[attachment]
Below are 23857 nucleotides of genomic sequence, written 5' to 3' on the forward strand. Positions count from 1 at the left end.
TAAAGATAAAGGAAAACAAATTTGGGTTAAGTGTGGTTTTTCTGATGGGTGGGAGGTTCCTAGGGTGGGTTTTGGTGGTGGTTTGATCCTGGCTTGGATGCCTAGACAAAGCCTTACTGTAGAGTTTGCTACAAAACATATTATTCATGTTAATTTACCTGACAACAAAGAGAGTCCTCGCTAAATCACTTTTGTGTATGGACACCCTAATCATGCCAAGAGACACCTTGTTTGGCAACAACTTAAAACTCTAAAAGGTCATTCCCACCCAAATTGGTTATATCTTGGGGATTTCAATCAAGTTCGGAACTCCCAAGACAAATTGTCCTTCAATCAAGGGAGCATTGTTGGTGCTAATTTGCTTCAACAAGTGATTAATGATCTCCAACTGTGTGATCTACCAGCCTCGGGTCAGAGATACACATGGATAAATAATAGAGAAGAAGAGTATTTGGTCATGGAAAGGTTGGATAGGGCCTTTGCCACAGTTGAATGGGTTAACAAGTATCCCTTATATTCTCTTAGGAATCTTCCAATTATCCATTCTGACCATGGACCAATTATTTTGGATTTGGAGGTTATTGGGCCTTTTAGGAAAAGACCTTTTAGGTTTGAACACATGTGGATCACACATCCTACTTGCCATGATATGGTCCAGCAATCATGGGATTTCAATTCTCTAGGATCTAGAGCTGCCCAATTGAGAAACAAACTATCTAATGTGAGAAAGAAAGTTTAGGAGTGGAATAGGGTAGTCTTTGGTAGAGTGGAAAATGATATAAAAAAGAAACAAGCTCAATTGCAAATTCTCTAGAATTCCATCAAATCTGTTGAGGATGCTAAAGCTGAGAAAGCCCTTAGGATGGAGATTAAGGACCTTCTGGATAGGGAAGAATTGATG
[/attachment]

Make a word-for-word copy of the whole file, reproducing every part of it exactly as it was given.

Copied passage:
Below are 23857 nucleotides of genomic sequence, written 5' to 3' on the forward strand. Positions count from 1 at the left end.
TAAAGATAAAGGAAAACAAATTTGGGTTAAGTGTGGTTTTTCTGATGGGTGGGAGGTTCCTAGGGTGGGTTTTGGTGGTGGTTTGATCCTGGCTTGGATGCCTAGACAAAGCCTTACTGTAGAGTTTGCTACAAAACATATTATTCATGTTAATTTACCTGACAACAAAGAGAGTCCTCGCTAAATCACTTTTGTGTATGGACACCCTAATCATGCCAAGAGACACCTTGTTTGGCAACAACTTAAAACTCTAAAAGGTCATTCCCACCCAAATTGGTTATATCTTGGGGATTTCAATCAAGTTCGGAACTCCCAAGACAAATTGTCCTTCAATCAAGGGAGCATTGTTGGTGCTAATTTGCTTCAACAAGTGATTAATGATCTCCAACTGTGTGATCTACCAGCCTCGGGTCAGAGATACACATGGATAAATAATAGAGAAGAAGAGTATTTGGTCATGGAAAGGTTGGATAGGGCCTTTGCCACAGTTGAATGGGTTAACAAGTATCCCTTATATTCTCTTAGGAATCTTCCAATTATCCATTCTGACCATGGACCAATTATTTTGGATTTGGAGGTTATTGGGCCTTTTAGGAAAAGACCTTTTAGGTTTGAACACATGTGGATCACACATCCTACTTGCCATGATATGGTCCAGCAATCATGGGATTTCAATTCTCTAGGATCTAGAGCTGCCCAATTGAGAAACAAACTATCTAATGTGAGAAAGAAAGTTTAGGAGTGGAATAGGGTAGTCTTTGGTAGAGTGGAAAATGATATAAAAAAGAAACAAGCTCAATTGCAAATTCTCTAGAATTCCATCAAATCTGTTGAGGATGCTAAAGCTGAGAAAGCCCTTAGGATGGAGATTAAGGACCTTCTGGATAGGGAAGAATTGATG